The author then comes up with the idea of ‘being rowdy’ popularly represented as being ‘cool’ or ‘hot’ in regional and some bollywood films, getting picked up and propagated without reason by college going boys as an integral trait of masculinity. Supporting this argument again he presents interviews of another student of Nagaram College, wherein the students calls this performance of masculinity as ‘college rowdy’ or ‘masquerade’. However this ‘college rowdiness’ is enacted around ideas such as sexuality, physical strength and deviant forms of leisure. Hence, boys take pride and pleasure in eve teasing and picking up fights with the boyfriends of their crushes. Someone who has not done any of this is looked down upon rather not considered a man.

In conclusion the author draws a line on the crisis of masculinity, which he states as the innate inability of the males to alter their violent behavior.

The arguments made by the author relates to my research on how masculinity is acquired rather than something innate and how institutions such as film and media, also class ad caste shape ideas about masculinity.

Limitation: the article focuses less on masculinity and its formation rather lays considerable emphasis on inferiority complex, eve teasing and caste differences.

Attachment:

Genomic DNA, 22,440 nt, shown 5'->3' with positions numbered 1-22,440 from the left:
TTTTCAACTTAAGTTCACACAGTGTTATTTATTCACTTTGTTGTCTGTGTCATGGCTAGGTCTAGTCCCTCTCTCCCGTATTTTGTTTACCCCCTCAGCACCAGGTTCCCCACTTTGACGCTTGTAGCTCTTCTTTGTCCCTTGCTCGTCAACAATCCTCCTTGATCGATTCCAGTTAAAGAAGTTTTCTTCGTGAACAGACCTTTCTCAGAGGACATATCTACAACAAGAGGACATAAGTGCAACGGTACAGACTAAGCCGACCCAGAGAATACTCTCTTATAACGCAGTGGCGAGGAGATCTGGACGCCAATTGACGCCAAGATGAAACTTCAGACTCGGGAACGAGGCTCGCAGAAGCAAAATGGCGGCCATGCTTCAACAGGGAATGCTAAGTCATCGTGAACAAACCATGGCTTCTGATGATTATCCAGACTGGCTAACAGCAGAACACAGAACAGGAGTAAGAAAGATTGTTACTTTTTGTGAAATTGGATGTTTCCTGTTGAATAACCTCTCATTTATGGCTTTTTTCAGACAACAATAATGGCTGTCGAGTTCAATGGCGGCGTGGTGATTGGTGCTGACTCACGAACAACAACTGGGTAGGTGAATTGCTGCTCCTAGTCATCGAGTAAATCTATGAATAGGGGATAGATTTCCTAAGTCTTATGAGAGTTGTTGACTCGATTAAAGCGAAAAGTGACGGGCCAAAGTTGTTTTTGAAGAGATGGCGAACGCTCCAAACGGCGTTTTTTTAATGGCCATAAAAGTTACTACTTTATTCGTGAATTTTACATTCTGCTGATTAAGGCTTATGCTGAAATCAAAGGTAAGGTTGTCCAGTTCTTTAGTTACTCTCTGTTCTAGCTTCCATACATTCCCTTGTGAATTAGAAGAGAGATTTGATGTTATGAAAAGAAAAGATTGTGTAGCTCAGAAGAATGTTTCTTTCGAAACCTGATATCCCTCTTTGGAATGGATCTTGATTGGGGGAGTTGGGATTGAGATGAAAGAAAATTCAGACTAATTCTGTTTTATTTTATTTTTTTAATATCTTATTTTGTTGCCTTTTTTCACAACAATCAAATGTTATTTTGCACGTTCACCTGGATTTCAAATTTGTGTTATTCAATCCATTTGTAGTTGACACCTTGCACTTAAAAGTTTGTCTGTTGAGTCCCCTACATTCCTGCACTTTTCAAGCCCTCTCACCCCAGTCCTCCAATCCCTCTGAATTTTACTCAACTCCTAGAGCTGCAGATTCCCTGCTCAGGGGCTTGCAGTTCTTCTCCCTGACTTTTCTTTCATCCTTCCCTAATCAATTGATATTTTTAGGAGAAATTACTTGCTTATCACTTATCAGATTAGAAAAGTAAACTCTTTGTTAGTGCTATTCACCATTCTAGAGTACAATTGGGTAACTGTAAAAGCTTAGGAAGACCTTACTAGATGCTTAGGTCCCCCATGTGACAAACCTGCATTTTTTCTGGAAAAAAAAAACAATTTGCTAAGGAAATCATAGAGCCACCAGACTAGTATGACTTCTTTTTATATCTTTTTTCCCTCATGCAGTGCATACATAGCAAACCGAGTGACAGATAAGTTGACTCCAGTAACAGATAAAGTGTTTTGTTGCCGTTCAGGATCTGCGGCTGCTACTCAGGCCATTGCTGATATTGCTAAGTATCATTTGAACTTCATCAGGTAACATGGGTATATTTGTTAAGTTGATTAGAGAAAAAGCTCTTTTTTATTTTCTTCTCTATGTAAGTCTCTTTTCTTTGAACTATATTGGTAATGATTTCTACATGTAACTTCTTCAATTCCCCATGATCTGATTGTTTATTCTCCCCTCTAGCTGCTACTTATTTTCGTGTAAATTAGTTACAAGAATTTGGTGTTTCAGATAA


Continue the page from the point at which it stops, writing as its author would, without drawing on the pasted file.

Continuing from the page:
Roohi: Masculinity and its Challenges in India: Essays on changing perceptions

Accessed on: June 16th

E-book : Masculinity and its Challenges in India: Essays on changing perceptions.

Dasgupta.K,Rohit. Gokulsing Moti. “Introduction: Perceptions of Masculinities and Challenges to the Indian Male. Masculinity and its Challenges in India: Essays on changing perceptions. Web. <;

The authors talk about the masculinity as having more that on type of representations even in the Indian context. They refer to the Connell’s landmark works Masculinities: The Science of Masculinity to support the argument of there being no single model to masculinities. They also make a mention of resources or references on Indian Masculinity to be limited.

Focusing on how masculinity is socially, culturally and historically shaped they arrive at their research question: “How are masculinities formed and what contribution can they make to our understanding of the shaping of Indian men today.”